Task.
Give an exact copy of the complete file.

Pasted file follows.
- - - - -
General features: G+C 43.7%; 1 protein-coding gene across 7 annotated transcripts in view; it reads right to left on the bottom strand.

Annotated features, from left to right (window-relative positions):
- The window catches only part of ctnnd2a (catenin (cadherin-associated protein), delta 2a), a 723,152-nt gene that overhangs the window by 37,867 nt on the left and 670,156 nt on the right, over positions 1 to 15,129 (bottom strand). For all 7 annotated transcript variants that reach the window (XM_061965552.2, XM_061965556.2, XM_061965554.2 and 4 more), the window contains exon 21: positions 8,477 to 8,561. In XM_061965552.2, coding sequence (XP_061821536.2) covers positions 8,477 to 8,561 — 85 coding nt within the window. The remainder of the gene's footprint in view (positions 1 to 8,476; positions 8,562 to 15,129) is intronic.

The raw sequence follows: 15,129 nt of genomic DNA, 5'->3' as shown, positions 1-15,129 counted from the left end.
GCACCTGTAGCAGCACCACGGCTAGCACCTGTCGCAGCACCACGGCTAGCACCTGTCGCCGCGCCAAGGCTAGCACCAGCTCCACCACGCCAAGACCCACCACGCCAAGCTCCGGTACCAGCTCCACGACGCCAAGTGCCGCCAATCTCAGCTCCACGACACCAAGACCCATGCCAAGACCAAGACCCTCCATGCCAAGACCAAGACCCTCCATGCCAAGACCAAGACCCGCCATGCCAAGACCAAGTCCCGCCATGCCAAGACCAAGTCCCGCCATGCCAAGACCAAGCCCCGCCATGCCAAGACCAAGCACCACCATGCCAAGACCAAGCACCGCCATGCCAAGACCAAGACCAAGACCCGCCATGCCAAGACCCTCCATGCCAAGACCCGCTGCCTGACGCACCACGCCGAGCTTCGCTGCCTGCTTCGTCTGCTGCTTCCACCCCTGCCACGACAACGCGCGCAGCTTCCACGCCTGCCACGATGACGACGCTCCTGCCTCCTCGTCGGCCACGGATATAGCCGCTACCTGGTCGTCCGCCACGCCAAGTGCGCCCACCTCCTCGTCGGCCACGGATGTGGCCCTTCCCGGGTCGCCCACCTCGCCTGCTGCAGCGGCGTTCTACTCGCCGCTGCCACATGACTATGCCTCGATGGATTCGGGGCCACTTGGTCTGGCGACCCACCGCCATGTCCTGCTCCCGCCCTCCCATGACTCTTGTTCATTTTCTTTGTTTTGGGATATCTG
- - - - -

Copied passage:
General features: G+C 43.7%; 1 protein-coding gene across 7 annotated transcripts in view; it reads right to left on the bottom strand.

Annotated features, from left to right (window-relative positions):
- The window catches only part of ctnnd2a (catenin (cadherin-associated protein), delta 2a), a 723,152-nt gene that overhangs the window by 37,867 nt on the left and 670,156 nt on the right, over positions 1 to 15,129 (bottom strand). For all 7 annotated transcript variants that reach the window (XM_061965552.2, XM_061965556.2, XM_061965554.2 and 4 more), the window contains exon 21: positions 8,477 to 8,561. In XM_061965552.2, coding sequence (XP_061821536.2) covers positions 8,477 to 8,561 — 85 coding nt within the window. The remainder of the gene's footprint in view (positions 1 to 8,476; positions 8,562 to 15,129) is intronic.

The raw sequence follows: 15,129 nt of genomic DNA, 5'->3' as shown, positions 1-15,129 counted from the left end.
GCACCTGTAGCAGCACCACGGCTAGCACCTGTCGCAGCACCACGGCTAGCACCTGTCGCCGCGCCAAGGCTAGCACCAGCTCCACCACGCCAAGACCCACCACGCCAAGCTCCGGTACCAGCTCCACGACGCCAAGTGCCGCCAATCTCAGCTCCACGACACCAAGACCCATGCCAAGACCAAGACCCTCCATGCCAAGACCAAGACCCTCCATGCCAAGACCAAGACCCGCCATGCCAAGACCAAGTCCCGCCATGCCAAGACCAAGTCCCGCCATGCCAAGACCAAGCCCCGCCATGCCAAGACCAAGCACCACCATGCCAAGACCAAGCACCGCCATGCCAAGACCAAGACCAAGACCCGCCATGCCAAGACCCTCCATGCCAAGACCCGCTGCCTGACGCACCACGCCGAGCTTCGCTGCCTGCTTCGTCTGCTGCTTCCACCCCTGCCACGACAACGCGCGCAGCTTCCACGCCTGCCACGATGACGACGCTCCTGCCTCCTCGTCGGCCACGGATATAGCCGCTACCTGGTCGTCCGCCACGCCAAGTGCGCCCACCTCCTCGTCGGCCACGGATGTGGCCCTTCCCGGGTCGCCCACCTCGCCTGCTGCAGCGGCGTTCTACTCGCCGCTGCCACATGACTATGCCTCGATGGATTCGGGGCCACTTGGTCTGGCGACCCACCGCCATGTCCTGCTCCCGCCCTCCCATGACTCTTGTTCATTTTCTTTGTTTTGGGATATCTG